If the dog eats the worm, these embryos will grow into worms which can be up to 40 com long and are life threatening because they could stop your dog’s kidney from working.
The second is Capillaria plica and this worm will eventually end up in your dog’s kidneys or bladder.
An infection by these worms isn’t life threatening and there are very few symptoms although your dog might have some blood in their urine or have less control of their bladder.
The third is roundworm. And puppies are particularly susceptible to getting roundworm from their mothers.
If your dog has an infestation of any of these worms, it will require a trip to the vet in order to go on a course of deworming tablets.
How can I stop my dog from eating worms?
Having learned all that we have about worms, stopping your dog from eating seems like a very wise move.
And I think that this needs to be tackled on two fronts.
Firstly, check that your dog’s diet is adequate and is giving your dog all the nutrients it needs.
Then, once you have done that you need to implement some worm training!
And the best type of training is to praise the behaviour that you want (which is for your dog to not eat worms) and use a stern verbal command to tell them off if they start to eat worms!
And because it involves eating, it can be quite a challenge.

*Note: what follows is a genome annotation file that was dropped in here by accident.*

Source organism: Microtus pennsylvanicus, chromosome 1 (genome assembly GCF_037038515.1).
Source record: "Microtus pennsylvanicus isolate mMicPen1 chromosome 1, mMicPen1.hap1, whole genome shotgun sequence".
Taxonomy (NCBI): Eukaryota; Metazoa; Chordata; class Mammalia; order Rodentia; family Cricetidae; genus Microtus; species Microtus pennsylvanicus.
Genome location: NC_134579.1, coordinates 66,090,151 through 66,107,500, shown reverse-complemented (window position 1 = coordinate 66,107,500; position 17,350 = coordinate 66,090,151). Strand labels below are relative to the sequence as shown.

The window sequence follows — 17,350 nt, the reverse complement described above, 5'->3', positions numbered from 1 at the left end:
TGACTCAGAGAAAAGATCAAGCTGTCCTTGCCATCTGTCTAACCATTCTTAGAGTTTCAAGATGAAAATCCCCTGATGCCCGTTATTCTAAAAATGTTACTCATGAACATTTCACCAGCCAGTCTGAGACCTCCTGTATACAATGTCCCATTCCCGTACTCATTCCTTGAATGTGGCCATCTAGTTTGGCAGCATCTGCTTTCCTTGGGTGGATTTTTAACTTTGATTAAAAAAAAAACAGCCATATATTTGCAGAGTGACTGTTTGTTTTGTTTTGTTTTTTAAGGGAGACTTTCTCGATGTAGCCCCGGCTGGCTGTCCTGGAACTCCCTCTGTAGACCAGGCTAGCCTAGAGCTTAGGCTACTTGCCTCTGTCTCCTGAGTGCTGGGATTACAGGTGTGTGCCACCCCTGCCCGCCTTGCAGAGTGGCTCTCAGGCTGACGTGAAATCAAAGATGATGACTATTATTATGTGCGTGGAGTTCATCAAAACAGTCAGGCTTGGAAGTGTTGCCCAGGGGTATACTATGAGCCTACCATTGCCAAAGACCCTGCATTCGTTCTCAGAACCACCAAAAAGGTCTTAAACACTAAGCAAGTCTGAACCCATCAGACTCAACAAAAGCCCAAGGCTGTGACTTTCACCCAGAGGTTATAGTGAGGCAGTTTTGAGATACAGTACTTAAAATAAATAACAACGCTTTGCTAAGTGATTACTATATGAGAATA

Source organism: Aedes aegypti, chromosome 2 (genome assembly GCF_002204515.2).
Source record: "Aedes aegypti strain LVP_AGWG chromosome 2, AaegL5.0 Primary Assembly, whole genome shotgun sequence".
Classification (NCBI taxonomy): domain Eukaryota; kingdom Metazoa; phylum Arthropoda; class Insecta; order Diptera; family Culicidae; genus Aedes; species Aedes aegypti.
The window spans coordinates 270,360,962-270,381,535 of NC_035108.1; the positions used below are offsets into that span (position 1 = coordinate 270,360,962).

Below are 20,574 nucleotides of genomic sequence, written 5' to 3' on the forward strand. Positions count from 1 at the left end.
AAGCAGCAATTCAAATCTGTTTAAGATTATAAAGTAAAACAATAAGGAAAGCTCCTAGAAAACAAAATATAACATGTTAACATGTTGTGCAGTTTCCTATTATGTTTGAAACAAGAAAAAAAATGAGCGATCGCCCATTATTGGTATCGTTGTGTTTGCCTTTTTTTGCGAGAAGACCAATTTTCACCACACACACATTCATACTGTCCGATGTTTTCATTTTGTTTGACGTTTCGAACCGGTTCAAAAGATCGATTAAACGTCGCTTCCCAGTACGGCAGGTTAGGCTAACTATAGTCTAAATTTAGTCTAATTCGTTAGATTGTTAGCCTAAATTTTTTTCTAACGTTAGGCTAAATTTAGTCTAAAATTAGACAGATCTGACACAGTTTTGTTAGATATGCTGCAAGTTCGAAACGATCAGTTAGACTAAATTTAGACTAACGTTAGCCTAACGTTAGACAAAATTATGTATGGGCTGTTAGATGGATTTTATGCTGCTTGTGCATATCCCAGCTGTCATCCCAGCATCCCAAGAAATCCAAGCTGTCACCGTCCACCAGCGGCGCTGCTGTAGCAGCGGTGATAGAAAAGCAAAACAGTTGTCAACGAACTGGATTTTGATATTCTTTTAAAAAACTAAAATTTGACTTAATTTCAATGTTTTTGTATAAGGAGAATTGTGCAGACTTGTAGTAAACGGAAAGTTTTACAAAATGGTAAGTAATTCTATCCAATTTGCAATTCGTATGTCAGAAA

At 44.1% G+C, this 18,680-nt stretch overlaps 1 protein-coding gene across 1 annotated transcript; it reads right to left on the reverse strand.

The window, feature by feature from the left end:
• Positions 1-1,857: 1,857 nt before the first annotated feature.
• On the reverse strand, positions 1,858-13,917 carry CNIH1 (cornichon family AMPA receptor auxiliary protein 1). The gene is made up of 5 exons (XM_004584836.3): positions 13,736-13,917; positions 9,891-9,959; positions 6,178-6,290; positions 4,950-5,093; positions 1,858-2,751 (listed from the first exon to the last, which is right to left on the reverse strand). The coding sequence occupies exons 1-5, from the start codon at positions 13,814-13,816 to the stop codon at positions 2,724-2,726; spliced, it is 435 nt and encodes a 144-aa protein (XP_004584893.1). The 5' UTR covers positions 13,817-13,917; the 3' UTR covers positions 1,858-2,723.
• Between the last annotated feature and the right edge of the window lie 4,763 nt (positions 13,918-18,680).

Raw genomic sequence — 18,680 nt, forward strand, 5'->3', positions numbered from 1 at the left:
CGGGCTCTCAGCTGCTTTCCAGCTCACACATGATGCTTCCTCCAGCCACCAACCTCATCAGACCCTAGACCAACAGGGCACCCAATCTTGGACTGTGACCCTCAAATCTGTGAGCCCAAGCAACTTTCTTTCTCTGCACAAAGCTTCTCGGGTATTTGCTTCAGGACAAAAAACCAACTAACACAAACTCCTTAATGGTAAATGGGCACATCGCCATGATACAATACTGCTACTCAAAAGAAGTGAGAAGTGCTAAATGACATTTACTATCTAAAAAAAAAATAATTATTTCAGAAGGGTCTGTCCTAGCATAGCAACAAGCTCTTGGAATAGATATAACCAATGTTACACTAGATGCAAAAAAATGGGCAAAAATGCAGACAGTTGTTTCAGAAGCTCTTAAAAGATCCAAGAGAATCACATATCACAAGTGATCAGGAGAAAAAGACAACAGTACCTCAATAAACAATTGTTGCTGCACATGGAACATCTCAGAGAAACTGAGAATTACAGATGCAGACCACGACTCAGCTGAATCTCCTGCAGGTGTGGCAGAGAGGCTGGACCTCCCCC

And it means that you will need to be very close to your dog, ready to jump in at any moment.
The ideal is that if your dog starts to eat any worms, they will stop when they hear a short sharp “no!” from you.
But in the early stages that is unlikely to work because to them it is food and it is so delicious.
If you are close to them you can just grab their collar if they won’t respond to a “no” command.
Another technique to use is distraction.
When they duck their head down ready to start eating a worm, distract them with their favourite chew toy or throw a ball for them.
To be successful, any training needs to be repeated countless times. It takes lots of practice and patience.
Why does my dog roll on worms?
Now this is a strange one and something that I haven’t come across before.
Scientists aren’t quite sure why dogs roll on and in all kinds of unpleasant things.